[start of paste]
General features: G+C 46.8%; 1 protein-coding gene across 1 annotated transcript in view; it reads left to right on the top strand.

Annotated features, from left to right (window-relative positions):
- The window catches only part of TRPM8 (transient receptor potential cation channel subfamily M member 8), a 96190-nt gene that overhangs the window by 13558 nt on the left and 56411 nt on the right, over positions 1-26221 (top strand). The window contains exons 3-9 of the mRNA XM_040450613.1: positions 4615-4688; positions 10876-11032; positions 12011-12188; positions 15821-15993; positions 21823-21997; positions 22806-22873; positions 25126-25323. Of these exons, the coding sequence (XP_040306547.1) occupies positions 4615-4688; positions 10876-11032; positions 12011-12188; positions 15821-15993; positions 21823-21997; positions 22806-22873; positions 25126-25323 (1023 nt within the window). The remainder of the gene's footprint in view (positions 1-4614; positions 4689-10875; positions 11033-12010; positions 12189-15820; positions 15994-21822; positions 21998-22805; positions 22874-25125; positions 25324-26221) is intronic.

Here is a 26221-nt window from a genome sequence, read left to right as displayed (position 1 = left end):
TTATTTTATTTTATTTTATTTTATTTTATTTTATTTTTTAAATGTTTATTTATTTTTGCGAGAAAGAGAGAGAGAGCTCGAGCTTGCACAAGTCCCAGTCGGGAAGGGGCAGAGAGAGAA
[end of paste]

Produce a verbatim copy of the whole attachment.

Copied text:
General features: G+C 46.8%; 1 protein-coding gene across 1 annotated transcript in view; it reads left to right on the top strand.

Annotated features, from left to right (window-relative positions):
- The window catches only part of TRPM8 (transient receptor potential cation channel subfamily M member 8), a 96190-nt gene that overhangs the window by 13558 nt on the left and 56411 nt on the right, over positions 1-26221 (top strand). The window contains exons 3-9 of the mRNA XM_040450613.1: positions 4615-4688; positions 10876-11032; positions 12011-12188; positions 15821-15993; positions 21823-21997; positions 22806-22873; positions 25126-25323. Of these exons, the coding sequence (XP_040306547.1) occupies positions 4615-4688; positions 10876-11032; positions 12011-12188; positions 15821-15993; positions 21823-21997; positions 22806-22873; positions 25126-25323 (1023 nt within the window). The remainder of the gene's footprint in view (positions 1-4614; positions 4689-10875; positions 11033-12010; positions 12189-15820; positions 15994-21822; positions 21998-22805; positions 22874-25125; positions 25324-26221) is intronic.

Here is a 26221-nt window from a genome sequence, read left to right as displayed (position 1 = left end):
TTATTTTATTTTATTTTATTTTATTTTATTTTATTTTTTAAATGTTTATTTATTTTTGCGAGAAAGAGAGAGAGAGCTCGAGCTTGCACAAGTCCCAGTCGGGAAGGGGCAGAGAGAGAA